Shiply Welcomes New Charge for Foreign Drivers on British Roads

2012-09-30 18:43:28 (GMT) ( - Automotive Business Press Release News)

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09/25/2012 (press release: shiply) // London, London, United Kingdom // Robyn Clark

Shiply has backed plans to charge foreign lorries to use British roads in an effort to boost the UK haulage industry, creating a fairer competition for business against foreign companies.

UK lorry drivers face fees to operate on European roads, while their foreign counterparts are free to use Britain’s roads without charge. Transport Sectretary Patrick McLoughlin said: “It is simply not right that foreign lorries do not pay to use our roads, when our trucks invariably have to fork out when travelling to the continent”.

The new plans will raise money from the 1.5m journeys made each year on UK roads by foreign haulage operators. The proposed system would charge all HGV drivers £10 per day for use of British roads. However, UK drivers can then claim back this money against their road tax.

The Department for Transport estimates that it will raise up to £23.2m a year through the system. Road users will be hopeful that this money is spent addressing the wear and tear caused by foreign vehicles on UK roads. Similar systems are in place across the rest of Europe where, for years, UK drivers have been contributing towards the upkeep of European roads through toll charges or fixed fees.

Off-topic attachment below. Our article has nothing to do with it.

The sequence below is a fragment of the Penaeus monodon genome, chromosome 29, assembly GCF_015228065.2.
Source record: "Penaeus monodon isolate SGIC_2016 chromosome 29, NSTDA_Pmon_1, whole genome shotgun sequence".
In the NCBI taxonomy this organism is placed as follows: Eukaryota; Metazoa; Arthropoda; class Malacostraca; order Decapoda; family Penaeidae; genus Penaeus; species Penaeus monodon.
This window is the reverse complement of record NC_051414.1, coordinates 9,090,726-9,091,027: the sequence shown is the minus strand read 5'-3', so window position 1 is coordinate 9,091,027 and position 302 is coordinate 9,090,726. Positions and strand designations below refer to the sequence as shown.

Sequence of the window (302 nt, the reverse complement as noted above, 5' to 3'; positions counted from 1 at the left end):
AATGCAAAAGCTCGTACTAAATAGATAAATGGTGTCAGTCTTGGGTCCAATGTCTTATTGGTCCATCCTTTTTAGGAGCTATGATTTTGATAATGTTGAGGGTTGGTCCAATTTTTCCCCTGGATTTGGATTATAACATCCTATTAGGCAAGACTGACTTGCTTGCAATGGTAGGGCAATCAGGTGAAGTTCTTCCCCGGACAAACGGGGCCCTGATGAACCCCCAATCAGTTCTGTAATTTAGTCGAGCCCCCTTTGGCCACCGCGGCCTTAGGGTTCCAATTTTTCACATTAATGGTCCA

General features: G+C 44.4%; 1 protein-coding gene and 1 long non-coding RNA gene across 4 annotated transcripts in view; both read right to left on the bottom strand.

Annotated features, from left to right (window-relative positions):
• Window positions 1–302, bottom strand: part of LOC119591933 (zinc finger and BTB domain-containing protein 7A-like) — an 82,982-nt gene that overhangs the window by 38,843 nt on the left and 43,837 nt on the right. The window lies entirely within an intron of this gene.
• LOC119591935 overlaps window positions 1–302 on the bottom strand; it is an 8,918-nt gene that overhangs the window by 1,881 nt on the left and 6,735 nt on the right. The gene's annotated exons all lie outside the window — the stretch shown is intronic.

Robert Matthams, Managing Director of, which has over 55,000 haulage and courier companies as members, has come out in support of the proposals which will be “welcome news” for UK hauliers.

“The lower price of fuel in mainland Europe, and the use of British roads for free, gives foreign companies an unfair advantage over their British competitors. The proposed changes will help promote a fairer and more level playing field.”

The government aims to publish a bill outlining the plans in October, with a new law to be in place in the next two years.

About Shiply

Founded in 2008, Shiply matches people needing to move goods with transport companies going there anyway. Over 25% of lorries run completely empty of cargo and over 50% run only part-full. By enabling consumers and businesses to make use of this spare capacity, dramatically cuts down CO2 emissions, and increases the profitability of transport companies and saves the consumer up to 75%.

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